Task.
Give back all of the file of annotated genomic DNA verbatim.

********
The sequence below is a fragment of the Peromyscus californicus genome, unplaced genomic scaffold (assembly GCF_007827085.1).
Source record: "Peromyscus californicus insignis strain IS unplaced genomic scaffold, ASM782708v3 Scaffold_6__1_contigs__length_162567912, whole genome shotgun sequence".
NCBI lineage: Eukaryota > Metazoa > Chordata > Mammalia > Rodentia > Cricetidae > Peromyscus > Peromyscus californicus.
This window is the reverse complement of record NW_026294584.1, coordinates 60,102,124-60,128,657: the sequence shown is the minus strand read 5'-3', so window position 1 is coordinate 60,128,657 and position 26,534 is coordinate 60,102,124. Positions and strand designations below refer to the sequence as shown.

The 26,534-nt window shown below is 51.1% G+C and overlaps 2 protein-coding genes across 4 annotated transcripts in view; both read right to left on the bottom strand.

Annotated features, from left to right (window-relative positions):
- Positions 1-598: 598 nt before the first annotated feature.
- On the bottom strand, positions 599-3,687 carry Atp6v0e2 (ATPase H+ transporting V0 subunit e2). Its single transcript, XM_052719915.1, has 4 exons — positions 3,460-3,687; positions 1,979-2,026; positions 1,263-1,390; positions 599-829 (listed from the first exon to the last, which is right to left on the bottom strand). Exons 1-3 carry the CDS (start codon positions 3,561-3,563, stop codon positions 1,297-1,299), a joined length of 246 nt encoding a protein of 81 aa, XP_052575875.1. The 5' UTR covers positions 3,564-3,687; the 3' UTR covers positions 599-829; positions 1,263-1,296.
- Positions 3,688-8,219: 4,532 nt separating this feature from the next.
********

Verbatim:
The sequence below is a fragment of the Peromyscus californicus genome, unplaced genomic scaffold (assembly GCF_007827085.1).
Source record: "Peromyscus californicus insignis strain IS unplaced genomic scaffold, ASM782708v3 Scaffold_6__1_contigs__length_162567912, whole genome shotgun sequence".
NCBI lineage: Eukaryota > Metazoa > Chordata > Mammalia > Rodentia > Cricetidae > Peromyscus > Peromyscus californicus.
This window is the reverse complement of record NW_026294584.1, coordinates 60,102,124-60,128,657: the sequence shown is the minus strand read 5'-3', so window position 1 is coordinate 60,128,657 and position 26,534 is coordinate 60,102,124. Positions and strand designations below refer to the sequence as shown.

The 26,534-nt window shown below is 51.1% G+C and overlaps 2 protein-coding genes across 4 annotated transcripts in view; both read right to left on the bottom strand.

Annotated features, from left to right (window-relative positions):
- Positions 1-598: 598 nt before the first annotated feature.
- On the bottom strand, positions 599-3,687 carry Atp6v0e2 (ATPase H+ transporting V0 subunit e2). Its single transcript, XM_052719915.1, has 4 exons — positions 3,460-3,687; positions 1,979-2,026; positions 1,263-1,390; positions 599-829 (listed from the first exon to the last, which is right to left on the bottom strand). Exons 1-3 carry the CDS (start codon positions 3,561-3,563, stop codon positions 1,297-1,299), a joined length of 246 nt encoding a protein of 81 aa, XP_052575875.1. The 5' UTR covers positions 3,564-3,687; the 3' UTR covers positions 599-829; positions 1,263-1,296.
- Positions 3,688-8,219: 4,532 nt separating this feature from the next.